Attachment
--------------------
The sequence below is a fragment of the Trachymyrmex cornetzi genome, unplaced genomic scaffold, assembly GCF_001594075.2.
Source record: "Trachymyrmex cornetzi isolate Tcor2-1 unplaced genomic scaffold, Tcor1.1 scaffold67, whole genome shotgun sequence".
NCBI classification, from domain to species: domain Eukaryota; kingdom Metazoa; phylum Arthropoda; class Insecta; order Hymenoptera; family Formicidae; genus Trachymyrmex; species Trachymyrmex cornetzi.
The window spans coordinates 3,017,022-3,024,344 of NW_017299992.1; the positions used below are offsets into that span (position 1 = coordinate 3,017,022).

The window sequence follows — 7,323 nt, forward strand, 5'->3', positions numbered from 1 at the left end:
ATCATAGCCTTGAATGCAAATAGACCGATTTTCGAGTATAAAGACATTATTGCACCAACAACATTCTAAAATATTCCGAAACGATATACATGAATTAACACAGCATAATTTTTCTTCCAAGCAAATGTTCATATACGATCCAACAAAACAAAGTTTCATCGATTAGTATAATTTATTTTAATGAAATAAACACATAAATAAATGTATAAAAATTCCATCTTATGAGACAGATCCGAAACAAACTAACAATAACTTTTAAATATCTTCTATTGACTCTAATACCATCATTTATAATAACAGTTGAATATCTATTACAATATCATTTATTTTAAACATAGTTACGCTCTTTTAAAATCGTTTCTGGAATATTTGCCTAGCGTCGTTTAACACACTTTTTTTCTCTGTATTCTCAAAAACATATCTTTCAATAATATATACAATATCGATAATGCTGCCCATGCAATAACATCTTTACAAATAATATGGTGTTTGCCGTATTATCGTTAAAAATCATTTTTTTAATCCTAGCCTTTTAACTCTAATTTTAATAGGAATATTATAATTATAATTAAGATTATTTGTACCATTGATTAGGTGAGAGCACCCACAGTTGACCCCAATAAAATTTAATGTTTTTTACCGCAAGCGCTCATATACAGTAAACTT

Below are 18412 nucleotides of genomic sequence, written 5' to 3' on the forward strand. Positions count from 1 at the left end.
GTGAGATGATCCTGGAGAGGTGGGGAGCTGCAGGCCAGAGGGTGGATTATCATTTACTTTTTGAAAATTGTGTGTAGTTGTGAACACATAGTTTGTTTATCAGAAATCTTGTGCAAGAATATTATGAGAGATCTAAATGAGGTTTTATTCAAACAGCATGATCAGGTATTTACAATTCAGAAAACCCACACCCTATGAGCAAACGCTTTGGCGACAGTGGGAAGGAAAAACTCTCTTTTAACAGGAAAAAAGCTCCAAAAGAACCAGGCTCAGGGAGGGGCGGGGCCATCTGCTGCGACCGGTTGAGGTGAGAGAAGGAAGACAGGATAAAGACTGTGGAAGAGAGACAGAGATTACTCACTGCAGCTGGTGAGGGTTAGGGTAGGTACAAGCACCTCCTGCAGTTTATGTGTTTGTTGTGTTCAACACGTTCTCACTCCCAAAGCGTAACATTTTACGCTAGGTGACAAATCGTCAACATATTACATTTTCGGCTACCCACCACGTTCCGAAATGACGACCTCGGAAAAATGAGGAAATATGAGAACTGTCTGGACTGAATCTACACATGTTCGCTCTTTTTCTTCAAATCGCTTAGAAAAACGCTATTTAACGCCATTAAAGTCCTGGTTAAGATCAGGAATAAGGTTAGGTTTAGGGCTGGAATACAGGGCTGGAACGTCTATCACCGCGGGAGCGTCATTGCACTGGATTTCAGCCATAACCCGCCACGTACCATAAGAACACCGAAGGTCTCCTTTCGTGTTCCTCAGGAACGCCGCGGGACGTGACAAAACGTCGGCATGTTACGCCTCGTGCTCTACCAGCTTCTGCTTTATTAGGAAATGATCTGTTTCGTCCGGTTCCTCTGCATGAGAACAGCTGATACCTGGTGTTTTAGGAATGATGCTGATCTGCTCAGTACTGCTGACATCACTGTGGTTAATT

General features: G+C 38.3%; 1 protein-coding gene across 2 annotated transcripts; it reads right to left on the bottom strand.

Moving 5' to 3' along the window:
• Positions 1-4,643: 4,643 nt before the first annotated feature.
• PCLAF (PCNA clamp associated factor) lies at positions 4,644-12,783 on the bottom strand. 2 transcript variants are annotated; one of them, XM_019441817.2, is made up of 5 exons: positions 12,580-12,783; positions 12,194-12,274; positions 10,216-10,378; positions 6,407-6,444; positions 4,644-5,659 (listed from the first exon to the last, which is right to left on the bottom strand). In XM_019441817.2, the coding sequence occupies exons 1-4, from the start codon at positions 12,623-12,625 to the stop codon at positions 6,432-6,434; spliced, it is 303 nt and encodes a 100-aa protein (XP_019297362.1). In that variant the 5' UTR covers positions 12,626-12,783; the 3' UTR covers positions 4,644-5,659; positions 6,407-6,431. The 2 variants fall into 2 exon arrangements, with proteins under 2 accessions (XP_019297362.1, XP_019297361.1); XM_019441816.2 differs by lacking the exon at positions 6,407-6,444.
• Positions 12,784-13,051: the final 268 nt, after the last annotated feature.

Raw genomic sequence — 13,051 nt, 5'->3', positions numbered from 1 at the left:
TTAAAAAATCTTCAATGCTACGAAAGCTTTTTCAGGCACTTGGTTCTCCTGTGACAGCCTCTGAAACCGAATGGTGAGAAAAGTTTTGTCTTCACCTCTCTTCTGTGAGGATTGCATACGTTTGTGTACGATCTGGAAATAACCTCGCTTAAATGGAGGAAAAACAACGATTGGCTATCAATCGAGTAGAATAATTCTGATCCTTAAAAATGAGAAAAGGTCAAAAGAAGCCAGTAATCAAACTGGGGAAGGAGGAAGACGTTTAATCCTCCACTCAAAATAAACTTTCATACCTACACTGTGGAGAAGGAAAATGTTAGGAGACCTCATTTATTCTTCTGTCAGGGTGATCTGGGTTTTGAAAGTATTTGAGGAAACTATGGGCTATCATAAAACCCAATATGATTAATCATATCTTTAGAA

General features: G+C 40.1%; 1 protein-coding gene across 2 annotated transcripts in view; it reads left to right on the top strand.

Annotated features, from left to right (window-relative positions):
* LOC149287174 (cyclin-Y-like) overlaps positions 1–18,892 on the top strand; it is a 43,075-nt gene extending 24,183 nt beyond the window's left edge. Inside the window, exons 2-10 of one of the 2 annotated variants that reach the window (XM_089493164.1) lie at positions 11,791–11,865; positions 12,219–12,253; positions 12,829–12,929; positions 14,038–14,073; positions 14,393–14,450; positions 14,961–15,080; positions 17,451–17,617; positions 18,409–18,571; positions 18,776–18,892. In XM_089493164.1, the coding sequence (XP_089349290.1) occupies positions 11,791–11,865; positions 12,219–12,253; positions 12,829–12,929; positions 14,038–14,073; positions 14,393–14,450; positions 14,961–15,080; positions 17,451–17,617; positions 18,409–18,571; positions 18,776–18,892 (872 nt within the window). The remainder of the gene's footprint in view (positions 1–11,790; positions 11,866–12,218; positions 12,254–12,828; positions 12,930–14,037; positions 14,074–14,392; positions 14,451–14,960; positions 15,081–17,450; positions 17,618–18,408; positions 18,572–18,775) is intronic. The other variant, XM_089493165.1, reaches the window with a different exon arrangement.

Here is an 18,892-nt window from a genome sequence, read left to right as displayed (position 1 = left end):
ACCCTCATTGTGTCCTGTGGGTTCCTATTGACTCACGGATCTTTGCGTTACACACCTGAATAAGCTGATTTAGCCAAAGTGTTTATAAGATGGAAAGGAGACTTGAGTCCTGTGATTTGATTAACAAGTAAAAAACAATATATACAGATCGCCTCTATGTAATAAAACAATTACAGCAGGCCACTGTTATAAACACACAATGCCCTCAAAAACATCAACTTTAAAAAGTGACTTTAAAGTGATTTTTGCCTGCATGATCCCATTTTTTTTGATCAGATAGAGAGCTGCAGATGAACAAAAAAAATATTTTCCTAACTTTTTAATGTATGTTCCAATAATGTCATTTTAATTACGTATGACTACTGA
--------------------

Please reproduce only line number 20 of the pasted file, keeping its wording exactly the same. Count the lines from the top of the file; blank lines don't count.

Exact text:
ACCCTCATTGTGTCCTGTGGGTTCCTATTGACTCACGGATCTTTGCGTTACACACCTGAATAAGCTGATTTAGCCAAAGTGTTTATAAGATGGAAAGGAGACTTGAGTCCTGTGATTTGATTAACAAGTAAAAAACAATATATACAGATCGCCTCTATGTAATAAAACAATTACAGCAGGCCACTGTTATAAACACACAATGCCCTCAAAAACATCAACTTTAAAAAGTGACTTTAAAGTGATTTTTGCCTGCATGATCCCATTTTTTTTGATCAGATAGAGAGCTGCAGATGAACAAAAAAAATATTTTCCTAACTTTTTAATGTATGTTCCAATAATGTCATTTTAATTACGTATGACTACTGA